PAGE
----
Unknown
Uhuru Peak
25th August 2008
3.
Markus Geiger
Swiss
Unknown
Uhuru Peak
2009
4.
Gerald Hando
Tanzanian
Unknown
Uhuru Peak
6 October 2009
5.
Notburga Maskini
Tanzanian
49
Stella Point
6 October 2009
6.
Dmitry
Russian(?)
Unknown
Uhuru Peak
13 December 2010
7.
Jaffar Amin
Ugandan
44
Uhuru Peak
13 December 2010
8.
William Rutta
Tanzanian
Unknown
Uhuru Peak
10 December 2010
9.
Mary Kalikawe
Tanzanian
Unknown
Uhuru Peak
10 December 2010
10.                          
Steve Kamau
Kenyan
25
Uhuru Peak
26 September 2011
11.                          
Jim Becket
American
74
Uhuru Peak
26 September 2011
12.                          
Andrea Wobmann
Swiss
39
Uhuru Peak
26 September 2011
13.                          
Zulfa Fadhili
Tanzanian
Unknown
Uhuru Peak
26 September 2011
14.                          
Jim Whitney
American
Unknown
Uhuru Peak
26 September 2011
15.                          
Vitali Maembe
Tanzanian
Unknown
Uhuru Peak
12 September 2014

*A climber is awarded a certificate for reaching one of three elevations: Uhuru Peak (5,895 AMSL), Stella Point (5,745 AMSL), or Gillman's Point (5,685 AMSL).

Related posts:

Join the Kilimanjaro climb in January 2016

The details of the 2016 Tanzania Development Support Kilimanjaro Charity Climb are now set.

The purpose of the climb is to raise $50,000 to build the computer lab wing of the Madaraka Nyerere Library and Community Resource Center. This facility will serve 10,000 children and 100 primary and secondary teachers in the Bukwaya region. The computer labs will connect these children and their families to the global community with high speed internet connections and computer literacy training. The money you raise in this climb will change their lives forever, helping them out of poverty and into healthier, longer, more satisfying lives.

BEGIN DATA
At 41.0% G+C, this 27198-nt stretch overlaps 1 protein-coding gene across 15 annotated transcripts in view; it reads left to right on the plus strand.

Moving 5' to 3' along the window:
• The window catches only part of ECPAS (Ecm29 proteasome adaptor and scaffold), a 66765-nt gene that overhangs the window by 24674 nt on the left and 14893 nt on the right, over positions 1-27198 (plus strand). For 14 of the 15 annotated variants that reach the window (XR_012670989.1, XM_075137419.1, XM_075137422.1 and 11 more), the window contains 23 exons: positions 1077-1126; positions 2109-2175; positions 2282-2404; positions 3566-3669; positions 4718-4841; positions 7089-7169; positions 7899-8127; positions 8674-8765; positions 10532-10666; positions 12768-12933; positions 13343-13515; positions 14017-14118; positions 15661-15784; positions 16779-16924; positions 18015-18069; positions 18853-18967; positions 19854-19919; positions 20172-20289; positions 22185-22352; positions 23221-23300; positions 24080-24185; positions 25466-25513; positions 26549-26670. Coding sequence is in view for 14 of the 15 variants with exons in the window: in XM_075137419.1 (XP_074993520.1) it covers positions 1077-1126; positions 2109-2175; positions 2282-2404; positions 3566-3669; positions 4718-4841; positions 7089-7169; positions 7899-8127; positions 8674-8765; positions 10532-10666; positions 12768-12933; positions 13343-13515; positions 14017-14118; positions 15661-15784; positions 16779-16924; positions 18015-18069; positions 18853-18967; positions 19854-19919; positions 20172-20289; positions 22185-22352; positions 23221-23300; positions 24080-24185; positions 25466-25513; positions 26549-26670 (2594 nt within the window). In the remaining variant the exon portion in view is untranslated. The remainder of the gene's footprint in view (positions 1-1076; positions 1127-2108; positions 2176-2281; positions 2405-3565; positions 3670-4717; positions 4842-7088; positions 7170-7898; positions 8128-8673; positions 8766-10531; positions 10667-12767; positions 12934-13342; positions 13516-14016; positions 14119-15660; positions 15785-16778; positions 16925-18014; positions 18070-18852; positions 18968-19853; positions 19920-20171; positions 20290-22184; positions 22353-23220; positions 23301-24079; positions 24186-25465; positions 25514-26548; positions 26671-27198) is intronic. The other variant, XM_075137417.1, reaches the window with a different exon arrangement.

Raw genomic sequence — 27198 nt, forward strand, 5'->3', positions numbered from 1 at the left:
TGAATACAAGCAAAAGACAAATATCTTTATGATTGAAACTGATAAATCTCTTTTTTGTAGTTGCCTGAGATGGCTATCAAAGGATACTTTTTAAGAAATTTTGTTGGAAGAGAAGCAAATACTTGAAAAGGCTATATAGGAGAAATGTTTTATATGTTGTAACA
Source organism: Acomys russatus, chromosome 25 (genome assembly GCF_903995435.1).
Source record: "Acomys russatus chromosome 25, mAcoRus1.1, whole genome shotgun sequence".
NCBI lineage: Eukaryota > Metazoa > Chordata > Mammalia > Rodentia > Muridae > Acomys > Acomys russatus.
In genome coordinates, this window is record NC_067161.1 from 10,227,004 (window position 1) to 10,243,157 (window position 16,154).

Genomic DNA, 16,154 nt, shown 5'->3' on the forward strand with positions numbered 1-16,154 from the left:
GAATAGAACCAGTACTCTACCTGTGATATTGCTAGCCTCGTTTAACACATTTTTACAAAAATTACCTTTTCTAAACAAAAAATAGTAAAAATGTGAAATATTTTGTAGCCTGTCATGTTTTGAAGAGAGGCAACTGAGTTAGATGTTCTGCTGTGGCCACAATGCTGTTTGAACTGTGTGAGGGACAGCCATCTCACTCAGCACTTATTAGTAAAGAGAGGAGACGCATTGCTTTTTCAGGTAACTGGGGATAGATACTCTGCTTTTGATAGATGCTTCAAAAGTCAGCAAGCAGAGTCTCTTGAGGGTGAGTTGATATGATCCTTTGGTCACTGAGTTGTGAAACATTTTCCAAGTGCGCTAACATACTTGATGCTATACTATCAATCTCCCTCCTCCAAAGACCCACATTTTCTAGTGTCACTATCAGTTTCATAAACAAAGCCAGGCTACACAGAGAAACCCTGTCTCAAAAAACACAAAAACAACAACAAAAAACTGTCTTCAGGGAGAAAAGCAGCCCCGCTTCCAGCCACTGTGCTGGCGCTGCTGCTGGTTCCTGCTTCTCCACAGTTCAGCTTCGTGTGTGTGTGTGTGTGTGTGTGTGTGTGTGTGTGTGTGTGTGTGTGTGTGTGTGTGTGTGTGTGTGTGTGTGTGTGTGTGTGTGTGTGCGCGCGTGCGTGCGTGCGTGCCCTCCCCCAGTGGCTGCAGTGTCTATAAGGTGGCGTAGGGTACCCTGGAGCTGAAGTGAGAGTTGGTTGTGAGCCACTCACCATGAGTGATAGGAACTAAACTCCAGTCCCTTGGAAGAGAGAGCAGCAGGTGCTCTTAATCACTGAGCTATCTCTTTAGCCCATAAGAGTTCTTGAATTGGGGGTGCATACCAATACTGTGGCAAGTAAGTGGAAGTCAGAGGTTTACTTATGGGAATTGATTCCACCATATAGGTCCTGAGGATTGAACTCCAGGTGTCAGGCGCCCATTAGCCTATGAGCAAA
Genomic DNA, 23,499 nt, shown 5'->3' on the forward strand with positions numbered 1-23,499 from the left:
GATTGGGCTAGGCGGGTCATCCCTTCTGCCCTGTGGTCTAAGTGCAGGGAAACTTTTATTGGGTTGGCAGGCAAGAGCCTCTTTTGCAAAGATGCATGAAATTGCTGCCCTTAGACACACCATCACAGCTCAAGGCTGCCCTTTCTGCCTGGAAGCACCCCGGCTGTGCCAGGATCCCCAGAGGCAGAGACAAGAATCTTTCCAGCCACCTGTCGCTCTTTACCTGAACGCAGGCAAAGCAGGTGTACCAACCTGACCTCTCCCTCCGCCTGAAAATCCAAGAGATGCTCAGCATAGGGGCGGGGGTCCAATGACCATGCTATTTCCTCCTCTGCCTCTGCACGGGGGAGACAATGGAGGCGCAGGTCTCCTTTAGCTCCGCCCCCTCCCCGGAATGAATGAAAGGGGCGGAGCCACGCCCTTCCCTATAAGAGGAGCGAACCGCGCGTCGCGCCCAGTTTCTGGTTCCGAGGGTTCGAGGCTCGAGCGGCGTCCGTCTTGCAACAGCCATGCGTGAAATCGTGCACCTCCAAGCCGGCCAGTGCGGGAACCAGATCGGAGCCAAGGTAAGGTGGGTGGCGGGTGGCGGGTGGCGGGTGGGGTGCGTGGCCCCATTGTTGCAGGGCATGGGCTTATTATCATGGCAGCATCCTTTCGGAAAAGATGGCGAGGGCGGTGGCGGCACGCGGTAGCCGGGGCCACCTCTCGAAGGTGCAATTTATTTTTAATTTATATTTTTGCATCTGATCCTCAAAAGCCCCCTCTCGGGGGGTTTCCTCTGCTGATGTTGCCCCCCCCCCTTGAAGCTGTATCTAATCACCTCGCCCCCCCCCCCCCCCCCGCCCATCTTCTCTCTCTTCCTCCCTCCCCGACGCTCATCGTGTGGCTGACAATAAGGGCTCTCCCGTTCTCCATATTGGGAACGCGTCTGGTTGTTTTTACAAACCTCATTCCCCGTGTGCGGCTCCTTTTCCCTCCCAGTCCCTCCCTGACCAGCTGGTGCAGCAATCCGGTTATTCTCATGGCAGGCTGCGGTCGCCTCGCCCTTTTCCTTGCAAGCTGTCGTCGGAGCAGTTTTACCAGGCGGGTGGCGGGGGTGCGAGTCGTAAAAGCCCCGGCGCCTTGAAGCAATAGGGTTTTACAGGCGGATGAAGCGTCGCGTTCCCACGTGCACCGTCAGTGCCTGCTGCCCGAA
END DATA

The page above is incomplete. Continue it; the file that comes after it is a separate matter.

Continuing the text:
The co-leaders of the 2016 Kili Climb are Mr. Madaraka Nyerere and Prof. Kurt Thurmaier. They led the successful 2012 TDS Kili Climb that raised over $33,000 to start building the Library and Community Resource Center (LCRC) in Nyegina.
  
Right after an early breakfast on Monday, January 24th, we will head to the Kilimanjaro Park Gate to begin our adventure to 19, 241 feet at Uhuru (Freedom) Peak! We will summit the highest peak in Africa on Saturday morning, January 30th

If you are interested in joining this charity climb, please get in touch.

Sunday, September 13, 2015

Vitali Maembe joins the CDEA Kilimanjaro Climb 2014 (post 10 of 10)

On my latest Mt. Kilimanjaro climb I trekked on the Machame route for the first time. I was accompanied by musician/activist Vitali Maembe.

Here’s the tenth post of my blog log of the climb

Thursday 12 September 2014
Vitali changed the last-day rule on Mt. Kilimanjaro. Normally, it's the team of guides and porters who sing for the climbers. But today it was Vitali who sang for the guides and porters and his punchy lyrics were well-received. Yahoo said earlier: we listen to the porters (sing) everyday; it is better that you sing today.

After we descended to Moshi, I met a seasoned guide who at the top of the Barranco wall had posed with Vitali's guitar. I repeated to him my worry that Uhuru Peak (officially at 5,895m above mean sea level) is not the highest point on Mt. Kilimanjaro. I felt that a point further east appeared much higher. He said he would take measurements on his next climb.